Irving Gottesman is known primarily for his work in psychopathology, but he also had a long-standing interest in understanding psychological development generally (typical and atypical). Through his mentorship, he also influenced work in gender development. Characteristics related to sex and gender are ideally suited to study the interplay of genes and environment across development. We discuss how gender development is influenced by gonadal hormones present during early life, but not in a simple way. We describe some of the challenges and opportunities to extend our understanding of the complexity of gender development. Throughout, we consider the kinds of questions Gottesman would likely have asked and emphasize his influence on our work.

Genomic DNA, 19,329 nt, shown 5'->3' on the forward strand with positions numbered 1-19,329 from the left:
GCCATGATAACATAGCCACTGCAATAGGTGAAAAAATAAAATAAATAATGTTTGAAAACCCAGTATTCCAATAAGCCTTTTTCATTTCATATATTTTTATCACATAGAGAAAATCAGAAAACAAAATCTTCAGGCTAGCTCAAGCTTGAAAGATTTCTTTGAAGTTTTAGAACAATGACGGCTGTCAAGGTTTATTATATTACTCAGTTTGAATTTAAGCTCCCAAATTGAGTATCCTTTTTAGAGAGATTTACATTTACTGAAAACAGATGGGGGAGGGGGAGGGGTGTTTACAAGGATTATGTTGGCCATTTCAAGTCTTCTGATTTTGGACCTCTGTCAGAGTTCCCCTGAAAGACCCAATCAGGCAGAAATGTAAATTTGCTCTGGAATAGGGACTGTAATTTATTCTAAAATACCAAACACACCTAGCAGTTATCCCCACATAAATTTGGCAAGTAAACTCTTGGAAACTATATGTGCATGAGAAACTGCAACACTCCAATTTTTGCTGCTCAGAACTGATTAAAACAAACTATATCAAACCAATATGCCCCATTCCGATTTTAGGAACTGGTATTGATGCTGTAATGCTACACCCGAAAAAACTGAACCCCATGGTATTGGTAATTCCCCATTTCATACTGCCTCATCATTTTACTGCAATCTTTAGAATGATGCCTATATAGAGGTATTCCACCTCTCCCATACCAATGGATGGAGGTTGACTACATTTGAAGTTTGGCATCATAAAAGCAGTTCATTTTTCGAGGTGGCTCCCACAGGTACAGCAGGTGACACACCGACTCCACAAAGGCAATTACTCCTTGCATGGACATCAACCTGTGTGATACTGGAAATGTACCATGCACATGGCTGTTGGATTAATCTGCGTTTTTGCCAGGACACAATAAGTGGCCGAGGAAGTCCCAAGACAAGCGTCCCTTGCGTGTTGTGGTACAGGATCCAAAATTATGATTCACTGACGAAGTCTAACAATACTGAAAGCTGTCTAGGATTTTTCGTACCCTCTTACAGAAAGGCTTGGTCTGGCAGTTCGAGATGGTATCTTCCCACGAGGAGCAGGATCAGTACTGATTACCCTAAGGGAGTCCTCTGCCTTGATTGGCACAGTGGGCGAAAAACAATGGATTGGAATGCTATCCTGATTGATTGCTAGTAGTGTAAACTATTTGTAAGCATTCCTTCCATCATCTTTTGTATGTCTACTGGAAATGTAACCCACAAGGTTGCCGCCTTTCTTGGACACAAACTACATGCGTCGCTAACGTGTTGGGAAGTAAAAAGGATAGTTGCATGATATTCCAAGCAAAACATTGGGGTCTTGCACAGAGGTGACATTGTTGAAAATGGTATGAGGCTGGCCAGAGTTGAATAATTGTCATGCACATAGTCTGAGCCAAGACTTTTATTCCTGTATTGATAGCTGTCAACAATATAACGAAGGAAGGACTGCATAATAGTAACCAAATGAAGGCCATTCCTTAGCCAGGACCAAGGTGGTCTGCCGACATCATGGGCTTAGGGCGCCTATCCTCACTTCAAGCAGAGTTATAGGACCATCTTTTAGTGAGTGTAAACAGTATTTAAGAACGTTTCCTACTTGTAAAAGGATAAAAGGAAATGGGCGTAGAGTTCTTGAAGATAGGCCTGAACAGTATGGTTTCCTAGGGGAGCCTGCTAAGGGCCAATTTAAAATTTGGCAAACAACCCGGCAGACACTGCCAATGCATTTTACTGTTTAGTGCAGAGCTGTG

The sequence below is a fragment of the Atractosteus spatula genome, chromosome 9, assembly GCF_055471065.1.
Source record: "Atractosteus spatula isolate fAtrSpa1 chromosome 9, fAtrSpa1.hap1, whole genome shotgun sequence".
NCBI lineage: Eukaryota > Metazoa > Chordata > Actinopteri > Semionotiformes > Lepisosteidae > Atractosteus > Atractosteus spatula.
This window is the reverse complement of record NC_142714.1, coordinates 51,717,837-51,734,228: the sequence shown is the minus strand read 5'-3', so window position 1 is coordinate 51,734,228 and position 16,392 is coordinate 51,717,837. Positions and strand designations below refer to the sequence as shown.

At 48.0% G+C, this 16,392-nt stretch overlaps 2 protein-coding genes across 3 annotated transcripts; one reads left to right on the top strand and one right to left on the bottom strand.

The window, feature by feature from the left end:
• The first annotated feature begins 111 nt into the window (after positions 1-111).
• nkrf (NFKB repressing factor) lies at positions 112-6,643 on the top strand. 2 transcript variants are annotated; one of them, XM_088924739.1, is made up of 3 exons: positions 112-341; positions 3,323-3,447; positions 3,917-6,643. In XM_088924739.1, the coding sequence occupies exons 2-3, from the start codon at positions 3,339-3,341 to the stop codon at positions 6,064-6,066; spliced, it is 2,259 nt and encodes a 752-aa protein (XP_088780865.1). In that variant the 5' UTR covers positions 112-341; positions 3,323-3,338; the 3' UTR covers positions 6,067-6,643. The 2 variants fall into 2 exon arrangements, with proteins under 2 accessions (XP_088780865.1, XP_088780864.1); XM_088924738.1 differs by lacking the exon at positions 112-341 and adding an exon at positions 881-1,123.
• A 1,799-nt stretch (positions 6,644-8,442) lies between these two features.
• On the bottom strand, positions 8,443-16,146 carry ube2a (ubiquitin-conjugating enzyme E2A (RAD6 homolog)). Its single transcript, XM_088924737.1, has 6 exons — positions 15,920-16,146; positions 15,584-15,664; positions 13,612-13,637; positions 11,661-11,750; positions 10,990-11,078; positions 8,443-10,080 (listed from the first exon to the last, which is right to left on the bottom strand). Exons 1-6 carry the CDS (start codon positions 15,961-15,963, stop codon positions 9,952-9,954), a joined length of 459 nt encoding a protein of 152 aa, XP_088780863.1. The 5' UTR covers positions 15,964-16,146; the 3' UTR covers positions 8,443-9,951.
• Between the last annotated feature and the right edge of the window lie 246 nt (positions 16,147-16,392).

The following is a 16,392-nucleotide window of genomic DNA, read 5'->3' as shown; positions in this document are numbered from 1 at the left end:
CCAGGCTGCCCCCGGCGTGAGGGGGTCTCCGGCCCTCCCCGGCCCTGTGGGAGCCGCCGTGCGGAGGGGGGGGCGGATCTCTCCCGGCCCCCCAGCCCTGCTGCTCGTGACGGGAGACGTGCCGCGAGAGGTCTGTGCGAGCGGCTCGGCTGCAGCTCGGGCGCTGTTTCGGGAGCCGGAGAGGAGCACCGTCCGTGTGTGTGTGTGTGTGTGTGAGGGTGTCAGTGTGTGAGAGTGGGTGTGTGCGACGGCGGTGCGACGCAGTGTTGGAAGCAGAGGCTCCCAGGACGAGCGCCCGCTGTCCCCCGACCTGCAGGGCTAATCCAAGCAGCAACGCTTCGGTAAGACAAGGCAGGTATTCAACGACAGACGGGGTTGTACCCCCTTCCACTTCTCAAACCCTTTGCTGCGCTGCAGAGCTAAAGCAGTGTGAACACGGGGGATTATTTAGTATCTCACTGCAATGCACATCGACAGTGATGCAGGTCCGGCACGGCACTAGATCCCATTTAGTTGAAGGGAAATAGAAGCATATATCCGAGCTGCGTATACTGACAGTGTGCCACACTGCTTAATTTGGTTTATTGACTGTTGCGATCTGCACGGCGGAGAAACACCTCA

Dr. Irving I. Gottesman was very creative in applying twin research designs to test hypotheses and predictions about human behavior. Two designs stand out among others: twins reared apart from birth and the twin-family study. I (NS) was inspired to incorporate both of these approaches into my own research programs at California State University, Fullerton. Gottesman's involvement and contributions to reared-apart twin research are described, followed by selected findings from the Minnesota Study of Twins Reared Apart (MISTRA), the Fullerton Study of Chinese Twins Reared Apart (CTA), a case report on separated monozygotic (MZ) female twins from South Korea, and doubly exchanged MZ male twin pairs from Colombia, South America. Recent findings from an ongoing twin-family study of social closeness, and future directions, are also presented.